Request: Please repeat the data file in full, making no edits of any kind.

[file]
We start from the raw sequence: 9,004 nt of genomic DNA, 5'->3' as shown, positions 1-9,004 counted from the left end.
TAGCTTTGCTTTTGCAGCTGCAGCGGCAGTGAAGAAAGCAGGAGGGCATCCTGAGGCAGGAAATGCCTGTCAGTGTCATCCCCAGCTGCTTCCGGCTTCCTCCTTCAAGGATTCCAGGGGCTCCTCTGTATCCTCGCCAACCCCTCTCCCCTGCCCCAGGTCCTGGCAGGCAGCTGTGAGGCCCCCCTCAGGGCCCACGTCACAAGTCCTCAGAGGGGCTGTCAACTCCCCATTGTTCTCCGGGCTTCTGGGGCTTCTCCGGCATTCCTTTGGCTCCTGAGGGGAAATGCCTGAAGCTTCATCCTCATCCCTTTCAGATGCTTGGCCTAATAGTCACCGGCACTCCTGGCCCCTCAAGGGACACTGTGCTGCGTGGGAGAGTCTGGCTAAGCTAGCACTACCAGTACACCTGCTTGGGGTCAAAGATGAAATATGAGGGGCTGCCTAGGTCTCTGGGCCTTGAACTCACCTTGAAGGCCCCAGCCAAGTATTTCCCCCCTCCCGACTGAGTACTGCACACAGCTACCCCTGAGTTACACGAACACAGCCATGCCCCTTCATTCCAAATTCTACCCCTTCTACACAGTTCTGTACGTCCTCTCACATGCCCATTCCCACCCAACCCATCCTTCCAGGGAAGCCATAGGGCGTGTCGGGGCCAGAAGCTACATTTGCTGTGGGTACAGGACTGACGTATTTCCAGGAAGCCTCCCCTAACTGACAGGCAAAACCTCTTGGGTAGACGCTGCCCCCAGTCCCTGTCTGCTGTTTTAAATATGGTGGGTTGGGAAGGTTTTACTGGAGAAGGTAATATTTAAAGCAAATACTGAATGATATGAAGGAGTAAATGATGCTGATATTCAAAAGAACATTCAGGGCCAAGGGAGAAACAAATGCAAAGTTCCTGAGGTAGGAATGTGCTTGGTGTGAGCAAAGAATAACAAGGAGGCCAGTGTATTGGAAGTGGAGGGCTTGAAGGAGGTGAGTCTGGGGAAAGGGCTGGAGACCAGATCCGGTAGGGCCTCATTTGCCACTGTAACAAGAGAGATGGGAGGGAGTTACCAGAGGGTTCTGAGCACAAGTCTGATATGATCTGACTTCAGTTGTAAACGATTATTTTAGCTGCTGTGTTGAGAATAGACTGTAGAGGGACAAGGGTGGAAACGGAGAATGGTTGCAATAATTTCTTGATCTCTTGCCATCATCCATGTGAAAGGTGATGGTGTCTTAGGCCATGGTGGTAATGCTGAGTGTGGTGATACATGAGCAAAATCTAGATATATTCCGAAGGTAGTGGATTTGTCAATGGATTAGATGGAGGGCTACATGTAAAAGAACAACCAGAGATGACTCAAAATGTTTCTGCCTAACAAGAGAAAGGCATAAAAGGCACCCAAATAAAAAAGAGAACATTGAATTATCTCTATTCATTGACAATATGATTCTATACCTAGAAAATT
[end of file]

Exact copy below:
We start from the raw sequence: 9,004 nt of genomic DNA, 5'->3' as shown, positions 1-9,004 counted from the left end.
TAGCTTTGCTTTTGCAGCTGCAGCGGCAGTGAAGAAAGCAGGAGGGCATCCTGAGGCAGGAAATGCCTGTCAGTGTCATCCCCAGCTGCTTCCGGCTTCCTCCTTCAAGGATTCCAGGGGCTCCTCTGTATCCTCGCCAACCCCTCTCCCCTGCCCCAGGTCCTGGCAGGCAGCTGTGAGGCCCCCCTCAGGGCCCACGTCACAAGTCCTCAGAGGGGCTGTCAACTCCCCATTGTTCTCCGGGCTTCTGGGGCTTCTCCGGCATTCCTTTGGCTCCTGAGGGGAAATGCCTGAAGCTTCATCCTCATCCCTTTCAGATGCTTGGCCTAATAGTCACCGGCACTCCTGGCCCCTCAAGGGACACTGTGCTGCGTGGGAGAGTCTGGCTAAGCTAGCACTACCAGTACACCTGCTTGGGGTCAAAGATGAAATATGAGGGGCTGCCTAGGTCTCTGGGCCTTGAACTCACCTTGAAGGCCCCAGCCAAGTATTTCCCCCCTCCCGACTGAGTACTGCACACAGCTACCCCTGAGTTACACGAACACAGCCATGCCCCTTCATTCCAAATTCTACCCCTTCTACACAGTTCTGTACGTCCTCTCACATGCCCATTCCCACCCAACCCATCCTTCCAGGGAAGCCATAGGGCGTGTCGGGGCCAGAAGCTACATTTGCTGTGGGTACAGGACTGACGTATTTCCAGGAAGCCTCCCCTAACTGACAGGCAAAACCTCTTGGGTAGACGCTGCCCCCAGTCCCTGTCTGCTGTTTTAAATATGGTGGGTTGGGAAGGTTTTACTGGAGAAGGTAATATTTAAAGCAAATACTGAATGATATGAAGGAGTAAATGATGCTGATATTCAAAAGAACATTCAGGGCCAAGGGAGAAACAAATGCAAAGTTCCTGAGGTAGGAATGTGCTTGGTGTGAGCAAAGAATAACAAGGAGGCCAGTGTATTGGAAGTGGAGGGCTTGAAGGAGGTGAGTCTGGGGAAAGGGCTGGAGACCAGATCCGGTAGGGCCTCATTTGCCACTGTAACAAGAGAGATGGGAGGGAGTTACCAGAGGGTTCTGAGCACAAGTCTGATATGATCTGACTTCAGTTGTAAACGATTATTTTAGCTGCTGTGTTGAGAATAGACTGTAGAGGGACAAGGGTGGAAACGGAGAATGGTTGCAATAATTTCTTGATCTCTTGCCATCATCCATGTGAAAGGTGATGGTGTCTTAGGCCATGGTGGTAATGCTGAGTGTGGTGATACATGAGCAAAATCTAGATATATTCCGAAGGTAGTGGATTTGTCAATGGATTAGATGGAGGGCTACATGTAAAAGAACAACCAGAGATGACTCAAAATGTTTCTGCCTAACAAGAGAAAGGCATAAAAGGCACCCAAATAAAAAAGAGAACATTGAATTATCTCTATTCATTGACAATATGATTCTATACCTAGAAAATT